SAGE lectures for spring 2017 announced

Topics include World War II, coffee, what the world needs and Italy’s devastating flood
Group of older adults at SAGE lecture

The spring 2017 SAGE lectures begin March 3 and continue through June on the first Friday of the month at the Lehigh Valley campus.

Credit: Penn State

Senior Adults Gaining Enrichment (SAGE), an outreach program of Penn State Lehigh Valley for adults age 55 and older, has announced the schedule for its spring 2017 four-part lecture series. Each SAGE session is held on the first Friday of the month and begins with coffee at 10:30 a.m., the featured speaker at 11 a.m., and lunch at noon. All SAGE lectures are held in room 135 at Penn State Lehigh Valley located at 2809 Saucon Valley Road in Center Valley.

The mission of SAGE is to encourage intellectual and cultural enrichment for seniors, 55 and older, by providing a stimulating college-level lecture, workshop and seminar environment through a self-funded, self-directed and member-driven program.

Spring 2017 Lecture Schedule

Friday, March 3
“Weapons of World War II”
David Longenbach, instructor in history,
Penn State University

World War II required a massive outpouring of manufacturing capabilities, giving rise to one of the world's largest industrial producers in the U.S. With its roots planted firmly in The Great War, World War II was more or less an extension of the preceding conflict, seeing the growing fusion of man and machine into a more terrifying fighting force.

Friday, April 7
What’s in That Cup O’Joe?
Karen E. Kackley, instructor in biology,
Penn State University

Coffee is the lifeblood of most of our mornings, but do you know what’s actually inside that cup of coffee you’re drinking each day? You would be surprised.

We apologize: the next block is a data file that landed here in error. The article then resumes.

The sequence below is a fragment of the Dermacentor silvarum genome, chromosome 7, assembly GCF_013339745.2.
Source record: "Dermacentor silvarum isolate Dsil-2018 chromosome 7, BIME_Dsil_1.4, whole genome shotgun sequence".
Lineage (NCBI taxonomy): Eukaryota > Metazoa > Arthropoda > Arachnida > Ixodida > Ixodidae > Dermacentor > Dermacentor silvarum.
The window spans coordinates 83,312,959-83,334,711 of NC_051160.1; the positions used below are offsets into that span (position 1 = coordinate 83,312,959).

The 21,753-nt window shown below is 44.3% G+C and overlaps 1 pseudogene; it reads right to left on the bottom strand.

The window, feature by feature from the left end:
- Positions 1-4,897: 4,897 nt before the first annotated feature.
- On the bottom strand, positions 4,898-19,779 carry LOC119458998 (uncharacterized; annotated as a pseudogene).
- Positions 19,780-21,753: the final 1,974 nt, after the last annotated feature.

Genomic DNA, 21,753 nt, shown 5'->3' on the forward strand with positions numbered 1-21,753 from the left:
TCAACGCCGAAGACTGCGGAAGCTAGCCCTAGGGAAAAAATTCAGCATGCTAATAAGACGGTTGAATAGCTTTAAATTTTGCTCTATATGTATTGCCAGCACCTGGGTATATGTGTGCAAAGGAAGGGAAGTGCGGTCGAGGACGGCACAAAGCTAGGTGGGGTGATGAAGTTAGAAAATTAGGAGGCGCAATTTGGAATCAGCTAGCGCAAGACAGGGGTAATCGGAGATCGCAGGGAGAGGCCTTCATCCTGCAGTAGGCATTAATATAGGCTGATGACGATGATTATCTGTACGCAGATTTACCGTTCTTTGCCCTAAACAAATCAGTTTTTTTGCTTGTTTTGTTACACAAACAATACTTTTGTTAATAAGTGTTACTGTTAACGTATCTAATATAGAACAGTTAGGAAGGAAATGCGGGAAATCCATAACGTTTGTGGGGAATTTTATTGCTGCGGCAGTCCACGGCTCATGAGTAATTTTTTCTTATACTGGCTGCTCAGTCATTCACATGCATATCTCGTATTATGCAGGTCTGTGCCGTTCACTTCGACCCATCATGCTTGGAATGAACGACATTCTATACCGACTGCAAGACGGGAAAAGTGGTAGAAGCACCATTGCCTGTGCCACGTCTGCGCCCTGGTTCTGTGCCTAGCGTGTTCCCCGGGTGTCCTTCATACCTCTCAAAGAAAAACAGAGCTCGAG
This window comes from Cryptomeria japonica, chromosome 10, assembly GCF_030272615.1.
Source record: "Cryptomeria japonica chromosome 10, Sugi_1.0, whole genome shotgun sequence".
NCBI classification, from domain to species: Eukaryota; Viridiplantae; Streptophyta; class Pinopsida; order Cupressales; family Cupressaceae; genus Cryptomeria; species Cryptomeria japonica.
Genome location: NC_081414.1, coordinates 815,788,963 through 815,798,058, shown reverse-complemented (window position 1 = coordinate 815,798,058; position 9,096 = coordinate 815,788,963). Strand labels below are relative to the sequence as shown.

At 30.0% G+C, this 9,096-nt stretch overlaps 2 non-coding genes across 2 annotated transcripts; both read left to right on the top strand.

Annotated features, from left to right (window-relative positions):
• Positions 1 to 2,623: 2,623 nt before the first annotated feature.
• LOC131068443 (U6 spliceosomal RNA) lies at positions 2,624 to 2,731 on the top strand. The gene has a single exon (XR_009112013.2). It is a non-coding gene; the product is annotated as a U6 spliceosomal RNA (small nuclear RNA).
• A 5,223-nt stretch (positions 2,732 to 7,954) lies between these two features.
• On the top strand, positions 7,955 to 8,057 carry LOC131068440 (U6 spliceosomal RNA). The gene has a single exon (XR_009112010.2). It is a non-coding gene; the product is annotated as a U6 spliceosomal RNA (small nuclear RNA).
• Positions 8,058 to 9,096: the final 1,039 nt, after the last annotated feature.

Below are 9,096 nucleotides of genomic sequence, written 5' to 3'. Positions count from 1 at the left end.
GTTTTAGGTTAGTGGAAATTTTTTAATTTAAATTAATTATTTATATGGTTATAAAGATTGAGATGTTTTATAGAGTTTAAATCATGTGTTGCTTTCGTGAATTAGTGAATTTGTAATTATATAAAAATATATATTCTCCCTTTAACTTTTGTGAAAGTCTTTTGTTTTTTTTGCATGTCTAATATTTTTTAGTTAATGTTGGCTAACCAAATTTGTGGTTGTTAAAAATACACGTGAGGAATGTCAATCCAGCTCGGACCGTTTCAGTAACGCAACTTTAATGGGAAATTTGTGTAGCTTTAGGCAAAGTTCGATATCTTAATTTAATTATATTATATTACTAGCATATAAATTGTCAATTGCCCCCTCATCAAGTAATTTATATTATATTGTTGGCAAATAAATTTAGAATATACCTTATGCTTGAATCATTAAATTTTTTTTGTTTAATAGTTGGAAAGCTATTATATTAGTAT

Friday, May 12
Spirit and Society in 1550 and 2017: What the World Needs, Then and Now
Margaret Christian, associate professor of English, Penn State University

New diseases. Strange weather. Abroad, shifting alliances and terrifying new enemies. At home, a dangerously fragmented population, the gap between rich and poor widening.  While the elite fight to protect their power, a populist demagogue cultivates his influence by signaling to the angry and dispossessed that their grievances will finally be heard. 21st Century or perhaps not, Christian will discuss the parallels between 16th century Europe and present day America.

Friday, June 2
Mud Angel: Kenneth Thigpen
Kenneth Thigpen, director of academic affairs, Penn State University

Fifty years ago on Nov. 4, 1966, Italy was hit by floods, devastating two of its most historic cities: Florence and Venice. They represented the greatest loss of art and architecture from a natural disaster in 20th century Europe. The international community quickly rendered assistance, dispatching "angeli del fango" (mud angels): volunteers who helped in the emergency rescue of works of art. Thigpen will share his personal story along with providing commentary on his return to Florence 50 years later.

The cost per lecture is $20, or attend all four for $60. Lunch is included. For more information or to register, contact Diane McAloon at 610-285-5066 or [email protected].


Dennille Schuler

Public Relations Specialist
Penn State Lehigh Valley

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